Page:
To limit the temperature increase to 2 degrees Celsius, a level seen as averting catastrophic climate disruptions, carbon emissions must fall about 39 percent from 2012 levels by 2040, the Paris-based IEA said in a report last month. If current policies remain in place, emissions will soar 58 percent.

“We expect that most every nation, regardless of circumstance, will seek solutions that help curb emissions without harming the prospects of greater prosperity for its own citizens,” Exxon said.

Hottest Year

Adding urgency to the UN talks was a Dec. 1 report from the World Meteorological Organization that said 2014 was on pace to be the warmest year on record.

Environmental groups said Exxon was downplaying the impact of cleaner renewable fuels.

“Exxon Mobil’s outlook is a company wish list fashioned up as a serious energy forecast,” Darek Urbaniak, energy policy officer for the environment group WWF, said in an interview in Lima. “It tells us how the company wants to see the future, rather than a plausible projection of what might happen.”

The report serves as the blueprint to guide long-term investment decisions, Exxon said.

Exxon was ranked as the third-largest producer of greenhouse gases since the dawn of the industrial age, according to a study released on Dec. 8 by the Climate Accountability Institute, a Snowmass, Colorado-based research and advocacy group. Only Chevron Corp. and Saudi Arabian Oil Co. generated more, the study found.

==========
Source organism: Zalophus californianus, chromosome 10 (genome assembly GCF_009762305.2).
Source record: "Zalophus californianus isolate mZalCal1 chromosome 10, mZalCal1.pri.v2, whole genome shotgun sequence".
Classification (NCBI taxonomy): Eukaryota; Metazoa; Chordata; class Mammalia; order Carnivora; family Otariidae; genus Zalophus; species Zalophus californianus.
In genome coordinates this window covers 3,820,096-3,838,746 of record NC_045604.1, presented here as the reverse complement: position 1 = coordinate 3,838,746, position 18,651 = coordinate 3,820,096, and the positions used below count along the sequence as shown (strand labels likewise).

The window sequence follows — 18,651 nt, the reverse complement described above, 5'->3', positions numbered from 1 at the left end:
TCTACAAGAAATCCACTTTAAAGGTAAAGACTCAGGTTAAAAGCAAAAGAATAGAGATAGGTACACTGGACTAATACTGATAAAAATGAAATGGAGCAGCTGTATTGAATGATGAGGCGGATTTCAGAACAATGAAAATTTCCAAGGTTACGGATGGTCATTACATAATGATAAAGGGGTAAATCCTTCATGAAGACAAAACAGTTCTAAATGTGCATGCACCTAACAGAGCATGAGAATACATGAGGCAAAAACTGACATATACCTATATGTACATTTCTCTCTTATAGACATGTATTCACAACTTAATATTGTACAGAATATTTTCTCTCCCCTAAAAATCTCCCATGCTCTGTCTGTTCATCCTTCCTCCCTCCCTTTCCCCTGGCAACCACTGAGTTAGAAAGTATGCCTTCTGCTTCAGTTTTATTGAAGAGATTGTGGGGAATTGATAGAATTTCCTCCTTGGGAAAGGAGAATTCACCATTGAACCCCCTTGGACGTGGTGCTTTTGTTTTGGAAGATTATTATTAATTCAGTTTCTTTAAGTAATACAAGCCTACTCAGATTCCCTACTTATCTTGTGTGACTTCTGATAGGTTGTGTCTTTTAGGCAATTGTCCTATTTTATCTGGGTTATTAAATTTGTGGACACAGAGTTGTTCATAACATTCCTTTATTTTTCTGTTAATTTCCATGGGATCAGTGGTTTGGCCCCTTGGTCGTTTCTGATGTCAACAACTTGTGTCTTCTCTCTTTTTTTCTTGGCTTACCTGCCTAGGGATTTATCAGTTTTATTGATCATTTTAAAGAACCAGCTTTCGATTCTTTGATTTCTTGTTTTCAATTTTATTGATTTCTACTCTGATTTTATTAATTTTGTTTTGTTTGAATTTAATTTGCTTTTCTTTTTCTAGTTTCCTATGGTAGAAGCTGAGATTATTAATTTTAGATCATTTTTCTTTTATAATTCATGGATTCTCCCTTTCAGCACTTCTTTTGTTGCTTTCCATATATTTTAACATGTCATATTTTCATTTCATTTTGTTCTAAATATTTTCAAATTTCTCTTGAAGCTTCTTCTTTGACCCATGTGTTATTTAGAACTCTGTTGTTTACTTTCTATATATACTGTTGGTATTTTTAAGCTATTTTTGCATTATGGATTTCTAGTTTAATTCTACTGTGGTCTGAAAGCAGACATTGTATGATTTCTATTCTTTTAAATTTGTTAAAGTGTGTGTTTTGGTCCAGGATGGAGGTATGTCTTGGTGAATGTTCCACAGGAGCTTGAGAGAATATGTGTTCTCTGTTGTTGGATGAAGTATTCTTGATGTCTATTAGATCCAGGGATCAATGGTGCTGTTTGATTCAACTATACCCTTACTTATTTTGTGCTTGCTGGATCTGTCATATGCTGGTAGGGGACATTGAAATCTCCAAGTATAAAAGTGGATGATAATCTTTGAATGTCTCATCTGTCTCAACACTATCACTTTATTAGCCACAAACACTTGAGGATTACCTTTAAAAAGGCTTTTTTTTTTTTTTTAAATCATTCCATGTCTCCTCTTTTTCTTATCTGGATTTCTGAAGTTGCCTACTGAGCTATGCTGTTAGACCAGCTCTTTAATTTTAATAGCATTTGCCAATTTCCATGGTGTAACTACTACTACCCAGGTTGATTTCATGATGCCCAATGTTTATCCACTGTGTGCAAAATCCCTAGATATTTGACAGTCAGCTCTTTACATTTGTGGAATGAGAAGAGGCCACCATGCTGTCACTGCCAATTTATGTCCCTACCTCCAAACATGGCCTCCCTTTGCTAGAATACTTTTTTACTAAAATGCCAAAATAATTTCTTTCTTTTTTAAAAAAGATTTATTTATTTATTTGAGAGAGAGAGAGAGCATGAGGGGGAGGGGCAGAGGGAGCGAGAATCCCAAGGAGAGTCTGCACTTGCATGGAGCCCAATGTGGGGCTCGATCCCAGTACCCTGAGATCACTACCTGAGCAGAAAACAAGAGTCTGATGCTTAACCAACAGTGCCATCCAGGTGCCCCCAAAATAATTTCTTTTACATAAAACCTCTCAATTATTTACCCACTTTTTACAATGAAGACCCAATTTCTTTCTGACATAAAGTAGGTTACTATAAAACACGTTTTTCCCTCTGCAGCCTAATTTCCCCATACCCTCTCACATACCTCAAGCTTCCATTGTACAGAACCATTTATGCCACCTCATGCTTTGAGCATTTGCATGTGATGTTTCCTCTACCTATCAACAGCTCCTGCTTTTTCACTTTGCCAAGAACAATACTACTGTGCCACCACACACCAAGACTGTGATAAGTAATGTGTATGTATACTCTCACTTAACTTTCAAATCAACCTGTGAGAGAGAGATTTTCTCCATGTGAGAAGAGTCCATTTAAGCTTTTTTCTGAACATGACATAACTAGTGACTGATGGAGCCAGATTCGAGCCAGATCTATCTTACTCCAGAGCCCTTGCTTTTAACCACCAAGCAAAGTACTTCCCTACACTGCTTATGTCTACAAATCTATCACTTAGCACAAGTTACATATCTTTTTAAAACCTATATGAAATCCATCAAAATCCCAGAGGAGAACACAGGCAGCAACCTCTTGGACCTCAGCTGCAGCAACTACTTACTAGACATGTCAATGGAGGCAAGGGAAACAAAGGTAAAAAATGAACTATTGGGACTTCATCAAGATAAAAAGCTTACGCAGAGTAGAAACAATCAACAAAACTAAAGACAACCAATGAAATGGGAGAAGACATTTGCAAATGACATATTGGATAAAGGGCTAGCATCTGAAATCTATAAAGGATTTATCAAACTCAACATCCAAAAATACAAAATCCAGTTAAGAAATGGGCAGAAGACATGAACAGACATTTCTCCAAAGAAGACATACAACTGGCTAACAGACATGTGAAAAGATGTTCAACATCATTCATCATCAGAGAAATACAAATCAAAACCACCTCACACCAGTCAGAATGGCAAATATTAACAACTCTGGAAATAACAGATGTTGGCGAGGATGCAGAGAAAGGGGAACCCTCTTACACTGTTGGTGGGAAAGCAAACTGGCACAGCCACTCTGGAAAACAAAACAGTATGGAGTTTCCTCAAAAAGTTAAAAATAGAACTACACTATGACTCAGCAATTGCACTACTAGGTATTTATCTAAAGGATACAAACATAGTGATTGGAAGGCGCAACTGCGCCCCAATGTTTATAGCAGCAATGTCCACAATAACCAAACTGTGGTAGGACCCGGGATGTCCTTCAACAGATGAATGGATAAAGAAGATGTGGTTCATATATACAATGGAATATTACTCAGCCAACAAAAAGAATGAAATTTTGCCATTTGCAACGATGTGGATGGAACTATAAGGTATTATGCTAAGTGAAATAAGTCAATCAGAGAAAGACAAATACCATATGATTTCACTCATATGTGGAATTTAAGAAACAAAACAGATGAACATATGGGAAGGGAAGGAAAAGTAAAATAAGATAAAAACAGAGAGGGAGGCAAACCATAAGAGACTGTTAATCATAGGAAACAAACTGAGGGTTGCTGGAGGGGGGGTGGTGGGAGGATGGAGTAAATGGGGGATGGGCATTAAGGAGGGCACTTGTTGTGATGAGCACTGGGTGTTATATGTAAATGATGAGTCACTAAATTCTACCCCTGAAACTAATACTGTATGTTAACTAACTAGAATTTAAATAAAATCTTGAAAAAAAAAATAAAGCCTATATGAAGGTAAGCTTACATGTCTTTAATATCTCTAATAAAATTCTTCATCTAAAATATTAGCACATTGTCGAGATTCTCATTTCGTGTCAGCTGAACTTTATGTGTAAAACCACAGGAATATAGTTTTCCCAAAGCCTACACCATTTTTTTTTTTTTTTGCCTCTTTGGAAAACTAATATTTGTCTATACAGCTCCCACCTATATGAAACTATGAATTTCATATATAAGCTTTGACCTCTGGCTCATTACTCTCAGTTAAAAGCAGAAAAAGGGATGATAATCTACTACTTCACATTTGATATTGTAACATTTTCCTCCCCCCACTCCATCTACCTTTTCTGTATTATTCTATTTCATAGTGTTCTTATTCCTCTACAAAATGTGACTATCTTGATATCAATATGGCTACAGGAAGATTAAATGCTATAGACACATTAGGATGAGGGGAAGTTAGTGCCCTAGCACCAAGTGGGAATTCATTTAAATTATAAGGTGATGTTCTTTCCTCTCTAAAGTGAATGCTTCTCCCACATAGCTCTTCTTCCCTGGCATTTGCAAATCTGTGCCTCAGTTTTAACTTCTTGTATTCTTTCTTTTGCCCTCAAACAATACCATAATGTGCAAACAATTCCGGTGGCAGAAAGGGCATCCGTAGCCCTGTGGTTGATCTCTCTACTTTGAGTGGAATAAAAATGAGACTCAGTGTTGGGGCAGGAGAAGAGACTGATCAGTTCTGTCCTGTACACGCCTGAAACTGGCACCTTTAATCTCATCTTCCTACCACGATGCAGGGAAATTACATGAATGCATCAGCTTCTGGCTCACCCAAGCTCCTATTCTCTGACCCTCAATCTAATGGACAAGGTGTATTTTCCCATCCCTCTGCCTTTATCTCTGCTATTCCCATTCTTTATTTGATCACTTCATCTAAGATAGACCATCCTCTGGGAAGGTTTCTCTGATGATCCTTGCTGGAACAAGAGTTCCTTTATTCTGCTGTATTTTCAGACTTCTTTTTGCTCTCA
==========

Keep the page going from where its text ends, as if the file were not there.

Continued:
Charcoal, Dung

Exxon Chairman and Chief Executive Officer Rex Tillerson has long championed fossil fuels as key to enabling billions of the world’s desperately poor to improve their quality of life and live longer. Rising incomes in poor nations will allow people to replace dirty fuels such as charcoal and dung with cleaner-burning propane, kerosene or natural gas, according to the report.

By 2040, reliance on dung, charcoal and wood to fire stoves and furnaces is expected to drop to 30 percent from 40 percent in 2010, the base year for today’s report. Fuel upgrading is expected to triple African demand for liquefied petroleum gases -- the class of fuels that includes propane -- during that period. Consumption in the Asia-Pacific region will rise 75 percent, the study found.